Why commercial property could be the smarter play
The love affair with real estate is ingrained into the Australian psyche. You can touch it, see it, drive past it and improve it. But with home prices falling, policy questions over tax incentives and less availability of credit, perhaps the love affair with residential property investment is over. So what does this mean for commercial real estate?
Before I tackle this question, it’s worth discussing how the commercial and residential real estate markets differ.
Real estate is commonly thought of as a homogenous asset class that offers investors the same kind of returns. However, there are crucial differences between commercial and residential that mean what happens in one sector doesn’t necessarily ring true for the other. Knowing these differences provides investors with opportunities to exploit at different points in the cycle.
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One difference emerging at a rate of knots is valuations. The residential sector has entered what appears to be a prolonged downturn in pricing as tighter lending standards and elevated apartment supply levels continue to bite. In contrast, the commercial sectors of retail, office and industrial are continuing to trade at strong valuations, as domestic and global investors extend allocation of more capital.
There are critical reasons for this divergence between residential and commercial performance. Commercial assets typically employ much lower levels of debt, with ASX-listed real estate trusts carrying an average of 30% debt on their balance sheets, versus 70%-plus for residential, which makes commercial asset values far less sensitive to interest rate movements and credit tightening.
The other significant difference is income yields. Globally, there is high investor demand for real estate assets that deliver more than 5% income yields. Commercial real estate in core office, industrial and retail markets is typically averaging 5-7% income yields over a cycle, which puts cashflow immediately into the hands of investors. This compares to less than 3% income yields typically generated on residential, where investors tend to look for more capital growth.
Income yield is a strong driver of investment from pension funds, which are looking at ways to deliver better returns to members.
Despite the differences in these markets, we do expect to see a rise in the demand for commercial real estate in the near-to-medium term as a result of falling home prices.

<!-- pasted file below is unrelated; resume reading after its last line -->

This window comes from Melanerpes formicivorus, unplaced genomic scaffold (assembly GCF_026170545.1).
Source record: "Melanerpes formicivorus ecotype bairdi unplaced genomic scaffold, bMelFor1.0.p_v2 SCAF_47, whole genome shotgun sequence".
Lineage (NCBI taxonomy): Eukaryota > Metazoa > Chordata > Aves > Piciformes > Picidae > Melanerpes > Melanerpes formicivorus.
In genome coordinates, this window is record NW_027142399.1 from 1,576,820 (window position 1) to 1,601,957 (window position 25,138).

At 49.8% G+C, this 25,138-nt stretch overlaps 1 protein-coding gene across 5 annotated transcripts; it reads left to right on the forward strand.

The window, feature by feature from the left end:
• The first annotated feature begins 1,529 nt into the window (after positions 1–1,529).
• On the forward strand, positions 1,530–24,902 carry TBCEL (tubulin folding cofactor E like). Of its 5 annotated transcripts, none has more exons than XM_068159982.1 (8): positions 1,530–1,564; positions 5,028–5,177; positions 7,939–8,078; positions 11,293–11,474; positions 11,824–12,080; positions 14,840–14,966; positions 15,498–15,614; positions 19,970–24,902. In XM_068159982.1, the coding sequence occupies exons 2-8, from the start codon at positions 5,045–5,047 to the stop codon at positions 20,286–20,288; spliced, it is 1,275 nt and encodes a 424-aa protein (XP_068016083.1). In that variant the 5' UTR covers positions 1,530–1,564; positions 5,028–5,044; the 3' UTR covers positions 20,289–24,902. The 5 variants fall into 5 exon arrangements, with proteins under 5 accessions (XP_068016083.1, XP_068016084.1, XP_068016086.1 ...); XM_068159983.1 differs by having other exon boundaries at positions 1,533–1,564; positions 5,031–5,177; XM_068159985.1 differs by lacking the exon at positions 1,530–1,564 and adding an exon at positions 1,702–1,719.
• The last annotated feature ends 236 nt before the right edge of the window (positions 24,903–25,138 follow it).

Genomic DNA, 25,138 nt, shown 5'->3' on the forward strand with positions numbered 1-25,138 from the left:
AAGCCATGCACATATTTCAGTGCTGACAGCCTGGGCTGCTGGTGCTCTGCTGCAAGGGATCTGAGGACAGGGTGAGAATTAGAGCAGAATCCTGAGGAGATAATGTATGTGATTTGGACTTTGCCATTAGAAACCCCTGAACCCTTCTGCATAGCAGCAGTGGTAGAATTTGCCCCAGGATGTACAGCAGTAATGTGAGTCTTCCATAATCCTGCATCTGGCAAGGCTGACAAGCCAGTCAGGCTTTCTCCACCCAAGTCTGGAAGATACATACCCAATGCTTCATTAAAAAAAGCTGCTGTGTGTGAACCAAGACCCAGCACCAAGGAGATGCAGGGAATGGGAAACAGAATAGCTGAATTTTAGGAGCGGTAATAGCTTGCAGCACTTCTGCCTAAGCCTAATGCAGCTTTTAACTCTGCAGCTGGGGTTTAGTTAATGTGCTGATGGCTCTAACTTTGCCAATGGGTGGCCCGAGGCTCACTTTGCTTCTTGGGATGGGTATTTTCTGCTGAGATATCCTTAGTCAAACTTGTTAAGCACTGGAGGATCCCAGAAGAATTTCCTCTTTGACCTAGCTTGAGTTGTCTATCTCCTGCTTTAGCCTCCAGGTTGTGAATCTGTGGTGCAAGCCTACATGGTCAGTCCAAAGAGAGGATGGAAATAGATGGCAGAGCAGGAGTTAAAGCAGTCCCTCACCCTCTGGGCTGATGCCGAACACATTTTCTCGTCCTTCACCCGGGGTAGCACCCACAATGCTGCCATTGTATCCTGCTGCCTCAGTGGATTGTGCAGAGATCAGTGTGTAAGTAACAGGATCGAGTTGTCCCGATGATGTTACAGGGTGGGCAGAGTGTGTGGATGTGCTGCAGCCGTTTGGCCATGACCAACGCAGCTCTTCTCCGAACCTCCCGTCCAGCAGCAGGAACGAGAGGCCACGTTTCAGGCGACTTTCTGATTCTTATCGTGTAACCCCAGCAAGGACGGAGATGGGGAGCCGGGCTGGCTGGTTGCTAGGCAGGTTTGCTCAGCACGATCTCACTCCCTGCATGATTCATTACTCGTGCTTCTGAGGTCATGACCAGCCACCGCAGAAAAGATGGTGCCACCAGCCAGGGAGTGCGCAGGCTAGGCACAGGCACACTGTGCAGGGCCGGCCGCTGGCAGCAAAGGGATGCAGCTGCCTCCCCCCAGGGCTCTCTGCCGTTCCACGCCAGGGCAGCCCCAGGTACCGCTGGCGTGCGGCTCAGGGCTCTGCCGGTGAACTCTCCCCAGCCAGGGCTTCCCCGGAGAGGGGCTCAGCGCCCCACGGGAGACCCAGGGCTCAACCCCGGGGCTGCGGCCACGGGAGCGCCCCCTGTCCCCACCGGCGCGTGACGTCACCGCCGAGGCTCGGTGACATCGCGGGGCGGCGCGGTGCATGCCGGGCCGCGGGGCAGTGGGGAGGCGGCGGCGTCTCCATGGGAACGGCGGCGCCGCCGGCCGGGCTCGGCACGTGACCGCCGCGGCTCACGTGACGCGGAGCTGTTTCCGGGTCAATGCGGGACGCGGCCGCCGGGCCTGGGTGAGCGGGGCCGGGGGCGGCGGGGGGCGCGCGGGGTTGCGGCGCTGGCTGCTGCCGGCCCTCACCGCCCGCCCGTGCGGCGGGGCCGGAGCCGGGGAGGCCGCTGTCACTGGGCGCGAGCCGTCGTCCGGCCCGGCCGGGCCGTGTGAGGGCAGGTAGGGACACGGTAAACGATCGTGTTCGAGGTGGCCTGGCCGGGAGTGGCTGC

Australia’s $5 trillion residential market is 40% owned by investors who rent out their product. With mooted changes to availability of debt for investment properties held in self-managed super funds, and proposed negative gearing tax changes, a reallocation of capital to commercial real estate for yield-hungry investors is likely to start soon. And combined with the likelihood of rate cuts and global volatility, alternatives to real estate such as equities, bonds and cash start to look more volatile and returns uncompetitive.
If one thing is certain it’s that more Australians are getting older and need investment products that can deliver a steady retirement income return.
For investors looking to make the switch from residential to commercial real estate investment, there are a few things to consider.
From a commercial perspective, finding income returns means looking through the assets into the markets where they sit and how conditions there can deliver strong rental growth. You want to focus on regions with strong economies, low unemployment, positive business conditions and a diverse variety of tenants. Forecasts from our own research indicate for income return hunters the best results will come from prime offices in most major cities and urban fringes, inner urban logistics and convenience-based retail like stand-alone supermarkets and neighbourhood centres.
Beyond the traditional retail, office and industrial markets, residential investors looking to make the switch to commercial real estate will also benefit from diversification of a wider variety of asset types as the commercial market further deepens. Non-bank lending, student accommodation, build to rent and self-storage will all create more opportunity for investors to diversify and achieve better income returns.
Luke Dixon is head of real estate research at AMP Capital.
This article originally appeared on www.theaustralian.com.au/property.